July, 2015, about 8:30 a.m., Yellow Point area. I first took a photo with an iPod, but it's auto everything setup tried to compensate for the orange caste to the sky (in the same way that taking a photo with your phone in strip-lit room at night comes out like daylight, rather than with a an artificial colour caste). I went home (down the road) and seeing my daughter with my old camera taking photos of the sky, offered her a trip - me driving, her taking photos - and set off. I did borrow back my old camera (a Lumix with a choice Leica lens) to take this photo, set to normal daylight (just as one would with old "daylight" celluloid film).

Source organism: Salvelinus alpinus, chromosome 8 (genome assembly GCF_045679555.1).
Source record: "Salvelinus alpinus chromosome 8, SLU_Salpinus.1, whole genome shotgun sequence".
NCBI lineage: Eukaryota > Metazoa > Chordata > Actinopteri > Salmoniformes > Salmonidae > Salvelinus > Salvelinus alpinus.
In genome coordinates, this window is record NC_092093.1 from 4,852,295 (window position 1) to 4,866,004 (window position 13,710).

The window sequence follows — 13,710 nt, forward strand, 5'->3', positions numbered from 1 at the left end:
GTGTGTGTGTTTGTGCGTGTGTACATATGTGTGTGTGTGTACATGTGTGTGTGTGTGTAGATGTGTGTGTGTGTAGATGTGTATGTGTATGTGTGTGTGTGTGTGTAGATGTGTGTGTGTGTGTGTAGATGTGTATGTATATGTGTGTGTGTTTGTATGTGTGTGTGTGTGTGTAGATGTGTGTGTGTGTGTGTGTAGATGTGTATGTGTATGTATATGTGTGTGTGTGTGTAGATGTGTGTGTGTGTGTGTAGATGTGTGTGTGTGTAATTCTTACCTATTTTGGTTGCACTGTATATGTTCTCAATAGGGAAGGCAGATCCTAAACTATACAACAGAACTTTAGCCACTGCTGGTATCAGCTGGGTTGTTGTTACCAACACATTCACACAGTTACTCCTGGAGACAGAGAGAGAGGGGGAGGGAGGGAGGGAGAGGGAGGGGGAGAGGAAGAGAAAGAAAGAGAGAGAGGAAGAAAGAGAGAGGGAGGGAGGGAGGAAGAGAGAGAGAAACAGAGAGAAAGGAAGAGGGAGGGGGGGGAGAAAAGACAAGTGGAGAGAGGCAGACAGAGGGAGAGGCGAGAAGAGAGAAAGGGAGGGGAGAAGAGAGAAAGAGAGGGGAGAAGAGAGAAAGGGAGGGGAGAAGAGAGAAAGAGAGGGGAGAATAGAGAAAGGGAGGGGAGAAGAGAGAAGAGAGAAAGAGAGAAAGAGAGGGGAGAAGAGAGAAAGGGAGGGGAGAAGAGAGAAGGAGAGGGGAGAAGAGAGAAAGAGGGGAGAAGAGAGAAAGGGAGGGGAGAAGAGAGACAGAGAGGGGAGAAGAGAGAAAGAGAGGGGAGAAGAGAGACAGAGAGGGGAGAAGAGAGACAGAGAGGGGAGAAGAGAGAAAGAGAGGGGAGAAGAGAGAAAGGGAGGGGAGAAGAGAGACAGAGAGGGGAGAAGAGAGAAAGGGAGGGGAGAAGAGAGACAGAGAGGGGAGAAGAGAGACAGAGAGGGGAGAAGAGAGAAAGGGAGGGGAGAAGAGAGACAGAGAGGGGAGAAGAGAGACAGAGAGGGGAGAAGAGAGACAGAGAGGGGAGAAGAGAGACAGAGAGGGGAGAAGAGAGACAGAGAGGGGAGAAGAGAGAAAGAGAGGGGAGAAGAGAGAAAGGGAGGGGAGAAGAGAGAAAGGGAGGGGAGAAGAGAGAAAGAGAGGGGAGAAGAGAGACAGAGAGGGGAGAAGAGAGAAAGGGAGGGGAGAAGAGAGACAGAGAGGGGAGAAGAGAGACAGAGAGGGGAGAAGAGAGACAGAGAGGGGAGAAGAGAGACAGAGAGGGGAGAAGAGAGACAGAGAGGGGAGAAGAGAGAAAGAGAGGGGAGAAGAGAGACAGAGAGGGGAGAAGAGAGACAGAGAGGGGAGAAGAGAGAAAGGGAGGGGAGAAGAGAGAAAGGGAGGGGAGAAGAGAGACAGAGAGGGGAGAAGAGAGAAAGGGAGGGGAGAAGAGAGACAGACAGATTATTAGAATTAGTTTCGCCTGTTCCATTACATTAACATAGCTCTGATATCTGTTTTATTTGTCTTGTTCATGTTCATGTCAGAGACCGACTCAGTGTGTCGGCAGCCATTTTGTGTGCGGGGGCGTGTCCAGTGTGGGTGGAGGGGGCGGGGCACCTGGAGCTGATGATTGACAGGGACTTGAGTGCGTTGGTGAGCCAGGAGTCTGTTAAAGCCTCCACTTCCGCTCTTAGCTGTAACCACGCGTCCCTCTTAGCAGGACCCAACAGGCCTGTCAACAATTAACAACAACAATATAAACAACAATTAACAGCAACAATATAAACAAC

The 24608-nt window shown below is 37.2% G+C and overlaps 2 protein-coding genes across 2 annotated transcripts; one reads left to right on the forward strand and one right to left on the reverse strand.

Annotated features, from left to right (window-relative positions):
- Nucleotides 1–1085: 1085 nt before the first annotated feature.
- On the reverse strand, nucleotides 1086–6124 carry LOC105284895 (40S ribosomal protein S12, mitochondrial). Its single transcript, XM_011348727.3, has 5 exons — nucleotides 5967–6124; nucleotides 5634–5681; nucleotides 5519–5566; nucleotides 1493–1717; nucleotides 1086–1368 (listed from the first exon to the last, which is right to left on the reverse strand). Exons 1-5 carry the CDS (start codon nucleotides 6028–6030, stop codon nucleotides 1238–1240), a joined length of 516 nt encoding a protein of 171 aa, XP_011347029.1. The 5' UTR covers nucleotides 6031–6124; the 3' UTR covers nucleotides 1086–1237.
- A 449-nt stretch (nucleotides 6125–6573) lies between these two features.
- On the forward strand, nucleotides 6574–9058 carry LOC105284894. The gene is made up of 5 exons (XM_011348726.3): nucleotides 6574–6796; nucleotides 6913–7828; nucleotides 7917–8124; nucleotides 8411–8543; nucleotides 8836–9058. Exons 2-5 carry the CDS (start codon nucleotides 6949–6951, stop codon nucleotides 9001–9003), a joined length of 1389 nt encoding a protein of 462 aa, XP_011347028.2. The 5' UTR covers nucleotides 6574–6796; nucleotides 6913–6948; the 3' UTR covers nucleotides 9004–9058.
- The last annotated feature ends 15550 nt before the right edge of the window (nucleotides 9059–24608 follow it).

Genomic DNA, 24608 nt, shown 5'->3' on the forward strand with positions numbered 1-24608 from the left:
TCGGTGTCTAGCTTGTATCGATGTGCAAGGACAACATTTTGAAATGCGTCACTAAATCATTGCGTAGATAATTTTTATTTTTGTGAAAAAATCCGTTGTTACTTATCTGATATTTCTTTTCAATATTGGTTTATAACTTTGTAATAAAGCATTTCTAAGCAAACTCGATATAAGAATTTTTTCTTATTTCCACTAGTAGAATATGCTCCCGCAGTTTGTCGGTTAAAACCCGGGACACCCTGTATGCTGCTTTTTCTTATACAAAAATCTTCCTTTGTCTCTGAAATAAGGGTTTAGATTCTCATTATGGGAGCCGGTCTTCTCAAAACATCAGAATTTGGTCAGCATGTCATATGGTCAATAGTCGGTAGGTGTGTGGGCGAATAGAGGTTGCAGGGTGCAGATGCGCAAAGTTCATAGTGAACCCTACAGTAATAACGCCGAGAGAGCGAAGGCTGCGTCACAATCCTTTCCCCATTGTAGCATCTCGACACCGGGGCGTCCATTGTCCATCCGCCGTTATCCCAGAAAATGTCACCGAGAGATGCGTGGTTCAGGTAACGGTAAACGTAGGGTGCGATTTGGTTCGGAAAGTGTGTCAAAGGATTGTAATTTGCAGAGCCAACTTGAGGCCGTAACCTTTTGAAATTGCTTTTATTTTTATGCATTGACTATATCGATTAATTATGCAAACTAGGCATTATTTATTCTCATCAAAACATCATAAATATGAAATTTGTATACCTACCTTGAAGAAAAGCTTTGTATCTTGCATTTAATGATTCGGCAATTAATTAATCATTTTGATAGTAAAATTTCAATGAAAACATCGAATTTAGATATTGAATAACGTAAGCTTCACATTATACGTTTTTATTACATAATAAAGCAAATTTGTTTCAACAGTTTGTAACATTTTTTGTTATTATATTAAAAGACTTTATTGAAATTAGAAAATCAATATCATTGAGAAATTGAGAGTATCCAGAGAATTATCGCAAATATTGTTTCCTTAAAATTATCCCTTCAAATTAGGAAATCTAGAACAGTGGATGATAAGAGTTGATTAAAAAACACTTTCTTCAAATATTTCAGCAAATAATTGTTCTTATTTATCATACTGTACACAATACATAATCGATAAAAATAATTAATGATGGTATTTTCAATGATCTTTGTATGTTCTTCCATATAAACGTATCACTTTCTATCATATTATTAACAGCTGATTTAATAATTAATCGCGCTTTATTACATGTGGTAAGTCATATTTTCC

It was an apocalyptic sky, the dry fields turned umber, the sky pallid, and the light levels so low the camera had to be braced to avoid blurring. I keep thinking of Pompeii before the pumice clouds fell: in this instance there was a light rain of ash adding to the surreal setting. What is the lesson here, other than perhaps some landscapes are timeless? Learn to turn off "Auto Everything" because the camera does not have a brain like you, whatever the promises made in the marketing spiel.